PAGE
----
Fluorous Photoaffinity Labeling

Photoaffinity labeling reagents is a valuable way by which to study the interactions between two molecular entities.  Often times this is a ligand and it’s receptor.  The strategy is to attach the photolabel to a ligand, incubate with it’s binding protein, and expose to UV light.  The photolabel will then be activated and react with the portion of the protein that it is in proximity with to create a covalent bond.  After digestion, the peptides can be analyzed and structural information such as the site of binding can be elucidated by seeing where the ligand is attached.  Dizairines have been commonly employed as photolabels.  Upon exposure to UV light they degrade to a reactive carbene which can then undergo reaction.  By attaching a separation tag to the photoaffinity label, the digest can be enriched for only those peptides that are covalently bound to the ligand.  Biotin is, not surprisingly, a common tag choice.

While still the gold standard in affinity enrichment, biotin is not without its issues including non-specific binding by other moieties to avidin, incomplete elution from the avidin, and complicating fragmentation during MS/MS analysis.  This has led researchers to produce cleavable versions of biotinylated photoaffinity labels.  An example is shown below containing a diol linker.  After capture using avidin or streptavidin the diol linker is cleaved by periodate to release the photoaffinity linked ligand and peptide.  The problem is not only the extra steps, but the darn photoaffinity label is getting pretty big and complicated which may adversely effect ligand binding.

Fluorous enrichment overcomes many of the issues associated with biotin, so it’s not surprising that fluorous methods are beginning to gain increased use in proteomics and metabolomics.  Fluorous tags are relatively small, easy to elute from the capture media, and non-fragmentary in MS/MS.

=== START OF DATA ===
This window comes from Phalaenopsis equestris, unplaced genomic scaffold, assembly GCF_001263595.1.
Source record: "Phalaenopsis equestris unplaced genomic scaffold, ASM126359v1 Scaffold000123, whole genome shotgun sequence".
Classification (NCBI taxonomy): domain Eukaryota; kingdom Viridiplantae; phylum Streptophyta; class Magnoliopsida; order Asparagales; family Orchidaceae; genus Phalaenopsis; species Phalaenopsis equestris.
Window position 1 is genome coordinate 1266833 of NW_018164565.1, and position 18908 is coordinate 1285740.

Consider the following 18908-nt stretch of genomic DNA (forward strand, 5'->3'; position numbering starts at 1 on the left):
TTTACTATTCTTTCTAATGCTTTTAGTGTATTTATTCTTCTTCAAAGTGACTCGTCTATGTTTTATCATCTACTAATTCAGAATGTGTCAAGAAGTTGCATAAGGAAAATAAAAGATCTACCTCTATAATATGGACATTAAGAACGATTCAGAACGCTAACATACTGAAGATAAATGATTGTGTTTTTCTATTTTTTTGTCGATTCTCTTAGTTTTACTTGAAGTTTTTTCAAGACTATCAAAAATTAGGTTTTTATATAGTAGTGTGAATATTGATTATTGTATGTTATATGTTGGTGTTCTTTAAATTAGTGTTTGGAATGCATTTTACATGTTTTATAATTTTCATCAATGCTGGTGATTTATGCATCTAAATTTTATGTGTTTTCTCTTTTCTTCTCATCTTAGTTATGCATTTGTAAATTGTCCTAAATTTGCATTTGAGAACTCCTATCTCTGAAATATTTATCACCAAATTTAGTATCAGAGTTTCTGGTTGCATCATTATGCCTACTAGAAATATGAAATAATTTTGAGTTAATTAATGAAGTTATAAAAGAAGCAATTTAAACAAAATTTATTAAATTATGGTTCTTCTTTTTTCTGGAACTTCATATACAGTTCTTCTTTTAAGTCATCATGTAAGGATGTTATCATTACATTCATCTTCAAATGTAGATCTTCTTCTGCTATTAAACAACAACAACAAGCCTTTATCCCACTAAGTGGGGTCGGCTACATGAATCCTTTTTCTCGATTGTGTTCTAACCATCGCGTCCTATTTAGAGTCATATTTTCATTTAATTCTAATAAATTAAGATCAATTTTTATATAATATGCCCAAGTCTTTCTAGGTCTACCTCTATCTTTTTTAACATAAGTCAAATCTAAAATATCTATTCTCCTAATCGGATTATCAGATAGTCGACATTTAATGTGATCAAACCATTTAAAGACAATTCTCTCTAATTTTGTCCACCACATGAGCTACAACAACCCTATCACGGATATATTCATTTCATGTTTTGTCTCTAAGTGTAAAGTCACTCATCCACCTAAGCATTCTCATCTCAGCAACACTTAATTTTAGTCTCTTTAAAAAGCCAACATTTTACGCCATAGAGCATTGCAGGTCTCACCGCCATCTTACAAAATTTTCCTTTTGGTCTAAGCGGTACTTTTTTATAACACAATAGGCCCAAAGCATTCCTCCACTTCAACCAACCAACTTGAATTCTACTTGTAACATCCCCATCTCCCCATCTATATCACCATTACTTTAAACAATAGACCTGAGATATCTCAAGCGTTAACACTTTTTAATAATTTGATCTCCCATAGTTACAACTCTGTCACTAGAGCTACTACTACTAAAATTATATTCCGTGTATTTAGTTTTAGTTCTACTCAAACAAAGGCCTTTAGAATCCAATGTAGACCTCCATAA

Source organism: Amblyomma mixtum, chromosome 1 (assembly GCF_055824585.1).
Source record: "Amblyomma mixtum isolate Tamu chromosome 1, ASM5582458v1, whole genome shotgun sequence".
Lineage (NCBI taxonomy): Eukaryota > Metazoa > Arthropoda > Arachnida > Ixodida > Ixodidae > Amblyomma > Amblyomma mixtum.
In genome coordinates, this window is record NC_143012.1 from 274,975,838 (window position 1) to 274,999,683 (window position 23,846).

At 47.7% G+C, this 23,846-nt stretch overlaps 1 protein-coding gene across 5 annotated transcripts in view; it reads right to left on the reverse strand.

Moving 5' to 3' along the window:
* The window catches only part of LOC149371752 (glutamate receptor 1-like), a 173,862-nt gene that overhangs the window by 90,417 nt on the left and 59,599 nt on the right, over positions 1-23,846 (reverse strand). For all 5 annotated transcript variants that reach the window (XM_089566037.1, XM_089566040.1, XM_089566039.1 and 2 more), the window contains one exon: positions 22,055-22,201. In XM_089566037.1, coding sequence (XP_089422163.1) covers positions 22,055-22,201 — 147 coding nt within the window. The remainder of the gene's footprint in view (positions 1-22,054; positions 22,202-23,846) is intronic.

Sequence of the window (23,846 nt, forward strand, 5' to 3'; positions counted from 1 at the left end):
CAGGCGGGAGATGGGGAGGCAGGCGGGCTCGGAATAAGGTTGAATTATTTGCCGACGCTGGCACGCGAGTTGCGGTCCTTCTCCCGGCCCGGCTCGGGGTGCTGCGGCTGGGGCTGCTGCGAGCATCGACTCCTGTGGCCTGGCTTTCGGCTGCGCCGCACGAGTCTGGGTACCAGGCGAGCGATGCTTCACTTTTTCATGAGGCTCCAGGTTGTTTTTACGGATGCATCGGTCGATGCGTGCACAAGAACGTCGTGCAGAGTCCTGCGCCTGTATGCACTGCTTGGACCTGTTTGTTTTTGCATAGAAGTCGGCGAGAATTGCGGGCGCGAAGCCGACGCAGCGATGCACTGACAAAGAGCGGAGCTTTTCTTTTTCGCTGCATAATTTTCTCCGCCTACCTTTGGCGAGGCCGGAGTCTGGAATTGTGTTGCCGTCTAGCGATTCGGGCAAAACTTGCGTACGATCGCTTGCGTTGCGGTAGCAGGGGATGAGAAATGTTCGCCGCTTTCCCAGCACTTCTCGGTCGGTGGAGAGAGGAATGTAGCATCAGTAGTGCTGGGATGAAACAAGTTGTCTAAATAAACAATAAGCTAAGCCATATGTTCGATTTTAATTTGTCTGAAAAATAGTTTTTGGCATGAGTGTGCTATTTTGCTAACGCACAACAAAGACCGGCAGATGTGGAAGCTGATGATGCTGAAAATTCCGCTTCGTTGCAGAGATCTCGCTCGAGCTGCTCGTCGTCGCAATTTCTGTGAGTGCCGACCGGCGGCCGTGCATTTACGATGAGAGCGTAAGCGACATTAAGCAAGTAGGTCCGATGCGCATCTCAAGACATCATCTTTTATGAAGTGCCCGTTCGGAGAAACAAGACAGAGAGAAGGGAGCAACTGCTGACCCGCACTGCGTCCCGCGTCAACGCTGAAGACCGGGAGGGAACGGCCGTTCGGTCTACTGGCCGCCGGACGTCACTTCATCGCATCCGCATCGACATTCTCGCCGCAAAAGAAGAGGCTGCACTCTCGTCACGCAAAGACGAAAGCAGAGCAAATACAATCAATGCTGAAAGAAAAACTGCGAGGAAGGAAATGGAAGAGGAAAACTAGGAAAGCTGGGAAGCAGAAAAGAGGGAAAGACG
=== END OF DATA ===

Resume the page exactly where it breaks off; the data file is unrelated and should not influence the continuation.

Given all this the development of fluorous photolabels is not surprising and two research groups have previously reported the synthesis of fluorous modified photoaffinity labaling agents.  As shown below, these reagents replaced the trifluoromethyl substituent on non-fluorous diazirine 1 with a perfluorinated alkyl.  Compound 2 was reported by Zhang while compound 3 was from the Grond group.  In both instances the synthesis was reported along with attachment of the photolabel to a ligand and successful separation of the fluorous photolabeled ligand by fluorous solid phase extraction (FSPE).  In neither case, however, have actual experiments linking receptors with the ligands been reported yet.

With this backdrop, a new report from the Manetsch group at the University of South Florida describes their efforts at fluorous photolabel design.  They prepared two fluorous photolabels, 4 and 5.  Diazirine 4 was essentially the same as that described by Zhang, but contained two hydroxyls for ligand attachment instead of one.  Diazirine 5 is a bit more interesting because the fluorous chain is not directly attached to the diazirine ring, but rather to the aryl ring.  

The researchers than studied the reactivity of each photolabel by exposing them to UV light in the presence of methanol-d4.  What they found was very interesting.  Compound 5 reacted as expected with the resultant carbene insertion into the methanol-d4 occuring quickly and cleanly.  Under identical conditions compound 4 resulted in three products.  The expected insertion product and two other new products.  One of the new products was not identified, but the other was identified as the olefin from what appears to be elimination of DF after carbene insertion.  Presumably, the fluorous group increases the acidity of the benzylic proton relative to the trifluoromethyl group resulting in the elimination. This is, of course, not what one wants to see as it complicates the analysis.  Based on the above result it would seem that 5 would be the better reagent.  Surprisingly, however, neither Zhang nor Grond mention this type of reaction occurring in their reports.  Since none of these three reports have yet to use the fluorous labels in actual crosslinking experiments, it will be interesting to see what the labeling efficiencies and analyses actually result in between these differing designs.

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